From the Oud to the Guitar

3,000 years separate the arabic luth from the guitar although ancient paintings found in Egyptian temples show that the main characteristics of the the luth family (neck, strings, soundboard) already existed.

Before Faudel, Khaled and Rai music or Mouni Bachir (for those of you who actually listen to the Culture stations) ever got to us, the arabic luth also known as the "oud" which means "wood", has traveled from it's original Islam to the Far East as well as to the West where it had a great impact all around the mediterranean. As in Europe, during the Rennaissance period, it was adapted to western harmonies. While it has kept it's original shape, frets have been added, giving birth to the luth. Although it is known as a classic arabic instrument (in Cairo or in Damas, it is a highly considered instrument and studied as much as the piano in Paris or in New York music schools), it is also a traditional instrument played in most popular arabic events.
Thanks to the growing popularity of "World Music", the cultural globalisation and the quest for new sound stimulations from western audiences, naturally our ears have become accustomed to the traditional sounds designed for meditation, dreaming and dansing that are so familiar to Africans and to a large amount of Asians. From Syria to Turkey, from Cairo to the southern parts of the Sahara and Marocco, the oud is probably the only instrument that will actually play chords and the only one that has a wide enough range. Traditionally it is played with other intruments such as the darbuka, the bendir, the flute (ney) and the gimbri (the desert bass). It's also the instrument chosen to perform solos that we usually see in concerts. More recently the success of Rai music has given us an additional opportunity to learn more about this instrument, that has since been electrified for the purpose of being played amongst other electric instruments.

These are the reasons why many guitarists willing to renew their sources of inspiration, turn to the oud and the richness of it's quarter tones (though not always played on purpose - don't forget the oud has no frets !). Imagine a classical guitar with nylon strings, a wood bridge and no frets, played with a long flexible piece of plastic, the shape of a nail file held like you would hold a car key while you try to open the door, in a broken wrist position (like Django would), and there you have it in a nutshell ! Now beginners who were considering this option shouldn't be too discouraged by this description; there is a brighter side. First you can use a soft guitar pick, but be careful because it's a little like trying to play bluegrass without the fingerpicks : you won't get the sound. You'd better steer cleer away from the Canda Dry effect, and stick with a classic "feather" approach. By the emails I've been receiving from various musicians, it looks like we have a basic tuning problem to deal with first. The instrument is often brought home after a trip and some of the strings are broken or incomplete. In this situation you wonder if this is normal or if something is actually missing. Though the chords may vary from one country to the other, the least you should know is that from low to high you have : G, AA, DD, GG, CC.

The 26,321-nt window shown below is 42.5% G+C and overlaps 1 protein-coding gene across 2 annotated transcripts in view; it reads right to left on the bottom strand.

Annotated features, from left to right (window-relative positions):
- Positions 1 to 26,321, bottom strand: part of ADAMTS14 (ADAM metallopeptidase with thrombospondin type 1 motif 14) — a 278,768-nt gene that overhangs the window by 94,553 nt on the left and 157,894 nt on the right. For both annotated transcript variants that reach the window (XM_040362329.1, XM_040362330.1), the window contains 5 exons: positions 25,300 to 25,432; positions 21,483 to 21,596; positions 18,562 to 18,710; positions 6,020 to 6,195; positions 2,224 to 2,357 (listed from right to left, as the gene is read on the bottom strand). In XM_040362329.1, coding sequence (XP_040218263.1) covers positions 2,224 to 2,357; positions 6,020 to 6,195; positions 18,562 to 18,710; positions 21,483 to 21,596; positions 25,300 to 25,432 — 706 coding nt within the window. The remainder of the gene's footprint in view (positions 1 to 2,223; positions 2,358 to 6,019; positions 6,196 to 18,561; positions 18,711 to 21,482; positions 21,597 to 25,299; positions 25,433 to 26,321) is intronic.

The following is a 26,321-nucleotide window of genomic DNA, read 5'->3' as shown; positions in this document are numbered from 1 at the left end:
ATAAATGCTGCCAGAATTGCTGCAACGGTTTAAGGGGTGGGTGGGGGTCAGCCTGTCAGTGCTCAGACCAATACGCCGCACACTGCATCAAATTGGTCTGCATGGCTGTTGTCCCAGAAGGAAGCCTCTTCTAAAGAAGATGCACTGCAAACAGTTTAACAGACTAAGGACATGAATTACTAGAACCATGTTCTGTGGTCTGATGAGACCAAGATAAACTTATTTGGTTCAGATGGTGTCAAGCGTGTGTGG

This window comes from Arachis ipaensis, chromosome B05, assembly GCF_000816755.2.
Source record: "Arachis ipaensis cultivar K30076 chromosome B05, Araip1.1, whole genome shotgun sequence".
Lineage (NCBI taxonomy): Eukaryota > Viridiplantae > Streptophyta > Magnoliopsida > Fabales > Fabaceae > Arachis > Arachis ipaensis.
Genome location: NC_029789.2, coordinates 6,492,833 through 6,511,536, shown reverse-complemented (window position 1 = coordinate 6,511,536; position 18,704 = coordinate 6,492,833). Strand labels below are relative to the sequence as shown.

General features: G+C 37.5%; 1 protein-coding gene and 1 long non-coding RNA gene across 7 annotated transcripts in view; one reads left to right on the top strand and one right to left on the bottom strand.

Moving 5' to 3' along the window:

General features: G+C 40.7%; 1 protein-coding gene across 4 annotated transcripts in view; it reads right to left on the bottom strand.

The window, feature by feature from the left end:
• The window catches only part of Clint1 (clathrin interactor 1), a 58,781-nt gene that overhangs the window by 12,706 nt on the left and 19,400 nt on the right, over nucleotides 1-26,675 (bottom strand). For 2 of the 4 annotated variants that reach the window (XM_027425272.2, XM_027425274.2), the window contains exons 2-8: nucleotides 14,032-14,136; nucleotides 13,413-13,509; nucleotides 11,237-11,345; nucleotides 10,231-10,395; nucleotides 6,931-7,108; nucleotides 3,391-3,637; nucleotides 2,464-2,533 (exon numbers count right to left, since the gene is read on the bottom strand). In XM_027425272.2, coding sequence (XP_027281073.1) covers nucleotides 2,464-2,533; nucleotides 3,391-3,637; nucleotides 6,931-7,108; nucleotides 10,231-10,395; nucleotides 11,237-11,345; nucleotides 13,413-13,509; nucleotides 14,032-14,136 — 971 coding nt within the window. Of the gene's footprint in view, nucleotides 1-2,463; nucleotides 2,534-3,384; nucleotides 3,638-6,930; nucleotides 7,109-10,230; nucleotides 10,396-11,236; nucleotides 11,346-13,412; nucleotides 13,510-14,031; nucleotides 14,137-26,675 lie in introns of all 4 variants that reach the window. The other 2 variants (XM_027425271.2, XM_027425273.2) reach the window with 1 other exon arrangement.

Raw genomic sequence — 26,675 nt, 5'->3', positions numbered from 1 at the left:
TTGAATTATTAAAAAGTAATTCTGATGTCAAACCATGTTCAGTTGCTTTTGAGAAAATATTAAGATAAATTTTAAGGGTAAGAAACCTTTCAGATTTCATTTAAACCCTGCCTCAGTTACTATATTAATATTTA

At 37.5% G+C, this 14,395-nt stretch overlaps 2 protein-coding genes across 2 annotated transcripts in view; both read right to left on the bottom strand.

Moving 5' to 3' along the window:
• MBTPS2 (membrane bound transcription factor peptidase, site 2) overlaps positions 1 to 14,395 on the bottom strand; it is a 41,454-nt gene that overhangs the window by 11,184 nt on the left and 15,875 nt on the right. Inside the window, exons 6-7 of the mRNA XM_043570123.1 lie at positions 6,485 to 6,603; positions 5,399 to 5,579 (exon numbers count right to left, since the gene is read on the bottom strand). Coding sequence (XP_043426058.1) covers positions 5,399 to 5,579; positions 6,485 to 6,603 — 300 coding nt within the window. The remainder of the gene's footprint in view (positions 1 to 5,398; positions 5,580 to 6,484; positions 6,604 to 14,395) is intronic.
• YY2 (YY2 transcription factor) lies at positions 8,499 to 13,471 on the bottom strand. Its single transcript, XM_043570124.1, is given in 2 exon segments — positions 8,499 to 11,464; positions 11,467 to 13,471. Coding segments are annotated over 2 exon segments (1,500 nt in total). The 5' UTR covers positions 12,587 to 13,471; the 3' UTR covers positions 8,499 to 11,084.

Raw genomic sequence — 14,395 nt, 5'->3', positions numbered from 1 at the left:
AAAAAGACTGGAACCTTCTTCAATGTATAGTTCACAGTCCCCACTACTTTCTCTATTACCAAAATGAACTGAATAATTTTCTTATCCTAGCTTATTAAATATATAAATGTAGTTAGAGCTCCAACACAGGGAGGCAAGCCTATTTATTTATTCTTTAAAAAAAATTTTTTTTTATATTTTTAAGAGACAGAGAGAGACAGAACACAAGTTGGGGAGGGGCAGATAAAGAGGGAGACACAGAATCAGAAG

So you see, that's not so bad after all is it ? We're in familiar territory here with these quarter intervals AA, DD, GG, just like a guitar. Instead of having a B for your highest note you get a C and so on per quarter. The only real trick is that the low G can be doubled up giving you a second from the A, but the best part is that it's also an octave from the G. Then you need to tune it. If you have an oud sleeping in a corner, it's time to wake it up. Here's a good tip to start tuning it : start right now ! You have a month before we meet again in these columns. You will then be introduced to the ways of the masters' great concert performances. This very oriental lesson of patience is quite akin to the study of Asian or Oriental music, culture or instruments. No where will you ever find or even see a manual that titles "How to play the Oud in 10 easy lessons". So slow down !
I used the oud in my latest album "Unplugged Journey", particularly on this track

Tenere Tree.

Contact Us

Studio 124
124 Quai Louis Blériot
75016 Paris - France
phone : +33 614 629 810
e-mail : studio124paris@gmail.com
Studio 124 Publishing
Danièle or Véronique
phone : +33 147 580 681
e-mail : emdf@noos.fr

Contact

Studio 124
124 Quai Louis Blériot, 75016 Paris - France
phone : +33 614 629 810, e-mail : studio124paris@gmail.com
Studio 124 Publishing
Danièle or Véronique, phone : +33 147 580 681, e-mail : emdf@noos.fr
© Claude Samard Polikar - 2017 - All Rights Reserved